Coding & Billing


How to Get Paid for Corneal Tissue

Unless you write into your commercial contracts that the $2,500 or more that an eye bank will charge you for harvesting corneal tissue is in addition to the facility fee, corneal transplantation isn't feasible in the ASC setting. Medicare has a pass-through provision, but if you don't carve out implants such as transplants with your private payors, you're basically prevented from doing corneal transplants in a surgery center. As you'll see, the key to getting reimbursed for corneal tissue procurement, processing and distribution is HCPCS code V2785, which should be reimbursed as an add-on to your ASC facility fee.

V2785, the secret add-on
When you perform a procedure involving corneal tissue, here's what to do: Bill your Part B Medicare Carrier one of the line items listed in "Billing for Corneal Transplants" below and another line item using V2785 for the corneal tissue.

Facility reimbursement will be equal to the amount for the appropriate procedure as listed, plus an additional amount for the "processing, preserving and transporting of corneal tissue" (code V2785). The reimbursement shouldn't be subject to multiple procedure discounting.

You must support claims for code V2785 with a copy of the invoice from the supplying eye bank showing the actual cost incurred to acquire, process and transport the specific corneal tissue used for the patient. Different eye banks charge different amounts; if tissue is imported from another eye bank, the transportation fee may be somewhat higher. If an eye bank increases the processing fee when it prepares pre-cut donor corneas for DSEK (Descemet's stripping with endothelial keratoplasty), you should be able to pass on this increase in fee to Medicare because Medicare is reimbursing for the tissue, processing and transportation. If, however, the surgeon prepares the tissue for DSEK in the ASC, then there is no way to reimburse the surgeon for the preparation of that tissue. Any preparation done by the surgeon would be considered bundled within his global surgeon fee. Keep eye bank invoices on file and available for carrier review for verification purposes.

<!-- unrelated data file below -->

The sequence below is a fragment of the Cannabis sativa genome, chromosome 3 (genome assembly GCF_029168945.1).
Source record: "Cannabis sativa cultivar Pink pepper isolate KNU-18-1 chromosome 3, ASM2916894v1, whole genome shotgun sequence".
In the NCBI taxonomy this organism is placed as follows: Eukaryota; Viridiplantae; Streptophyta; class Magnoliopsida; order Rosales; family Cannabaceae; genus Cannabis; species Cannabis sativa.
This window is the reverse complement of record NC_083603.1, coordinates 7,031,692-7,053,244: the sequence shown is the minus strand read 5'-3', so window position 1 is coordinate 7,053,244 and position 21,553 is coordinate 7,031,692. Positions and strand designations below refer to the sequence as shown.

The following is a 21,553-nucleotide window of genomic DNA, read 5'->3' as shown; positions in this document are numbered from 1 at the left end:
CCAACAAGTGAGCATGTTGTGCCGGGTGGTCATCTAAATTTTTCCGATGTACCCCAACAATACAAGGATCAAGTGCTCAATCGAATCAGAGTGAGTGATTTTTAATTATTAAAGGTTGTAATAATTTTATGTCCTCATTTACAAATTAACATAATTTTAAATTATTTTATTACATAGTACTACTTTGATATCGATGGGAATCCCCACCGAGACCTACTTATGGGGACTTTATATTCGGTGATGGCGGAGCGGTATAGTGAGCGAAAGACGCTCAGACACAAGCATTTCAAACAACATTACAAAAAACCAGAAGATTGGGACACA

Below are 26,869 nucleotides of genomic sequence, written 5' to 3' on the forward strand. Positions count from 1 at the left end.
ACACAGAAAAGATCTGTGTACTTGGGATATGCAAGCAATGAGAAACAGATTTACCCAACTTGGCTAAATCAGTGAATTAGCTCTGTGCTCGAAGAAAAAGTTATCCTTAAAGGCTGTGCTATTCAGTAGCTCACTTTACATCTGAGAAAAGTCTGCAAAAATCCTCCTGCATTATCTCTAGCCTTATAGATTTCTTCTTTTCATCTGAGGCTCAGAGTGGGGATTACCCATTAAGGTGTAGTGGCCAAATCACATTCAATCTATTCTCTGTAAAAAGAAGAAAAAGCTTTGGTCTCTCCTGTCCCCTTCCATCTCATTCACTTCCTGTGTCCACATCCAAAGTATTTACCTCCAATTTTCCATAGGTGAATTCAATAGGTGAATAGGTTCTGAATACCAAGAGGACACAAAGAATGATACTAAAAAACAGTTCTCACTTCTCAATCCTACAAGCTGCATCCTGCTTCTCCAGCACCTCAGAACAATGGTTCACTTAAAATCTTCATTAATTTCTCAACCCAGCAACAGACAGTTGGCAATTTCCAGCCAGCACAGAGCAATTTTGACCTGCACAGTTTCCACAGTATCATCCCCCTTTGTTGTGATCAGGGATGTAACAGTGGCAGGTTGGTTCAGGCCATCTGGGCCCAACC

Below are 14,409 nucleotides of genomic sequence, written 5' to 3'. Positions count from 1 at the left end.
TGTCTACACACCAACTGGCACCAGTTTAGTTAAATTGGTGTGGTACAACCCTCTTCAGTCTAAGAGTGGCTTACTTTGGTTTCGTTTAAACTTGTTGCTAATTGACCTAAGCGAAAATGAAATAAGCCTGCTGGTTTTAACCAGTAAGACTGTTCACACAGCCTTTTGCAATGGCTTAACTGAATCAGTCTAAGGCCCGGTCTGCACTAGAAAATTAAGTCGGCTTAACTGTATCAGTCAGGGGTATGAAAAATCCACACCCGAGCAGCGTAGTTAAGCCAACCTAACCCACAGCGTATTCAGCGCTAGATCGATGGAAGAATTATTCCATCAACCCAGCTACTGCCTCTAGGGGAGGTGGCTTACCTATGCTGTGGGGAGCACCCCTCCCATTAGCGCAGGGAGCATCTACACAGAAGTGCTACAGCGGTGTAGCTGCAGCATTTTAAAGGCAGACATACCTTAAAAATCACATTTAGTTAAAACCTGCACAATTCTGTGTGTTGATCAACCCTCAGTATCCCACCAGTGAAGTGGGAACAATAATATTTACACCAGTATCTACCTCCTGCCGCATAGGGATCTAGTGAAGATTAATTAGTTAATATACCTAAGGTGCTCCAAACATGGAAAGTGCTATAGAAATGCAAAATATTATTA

Billing for Corneal Transplants

CPT Description

Nat'l Facility Fee Reimbursement

Fully Implemented Facility Rate 2008*

Reimbursement Rate*


Lamellar keratoplasty




Penetrating keratoplasty in phakia




Penetrating keratoplasty in aphakia




Penetrating keratoplasty in pseudophakia



* Apply local wage index rates to these rates to obtain the actual reimbursement rate your facility will receive.

Reimbursement roadblocks
Some commercial carriers may pose more of a dilemma regarding corneal tissue costs. Ideally, all commercial carrier contracts would pay for corneal tissue at a pass-through rate like Medicare. Unfortunately, unless you've written your contracts correctly, commercial carriers pay for corneal tissue in whatever way they deem fit. Before you consider doing any corneal transplant procedures, you need to review and perhaps revise your contracts.

Your commercial carriers might reimburse tissue as Medicare does, using the separate HCPCS code V4275. They may want to carve out or increase your reimbursement for the specific procedure code and not pay it as a separate line item, or they may refuse to pay for any implants — including corneal tissue.

While the cost reimbursement method is obviously the best scenario to protect an ASC from price increases, some commercial contractors won't do this. If you have to sign a contract with a carve-out rate for corneal procedures, make sure you set the carve out high enough to cover the cost, and ask for a price escalation clause, which protects you if the eye bank raises the price of tissue before the term of the contract ends. If the payor refuses to pay for it at all, either don't sign the contract or don't perform procedures requiring corneal tissue.

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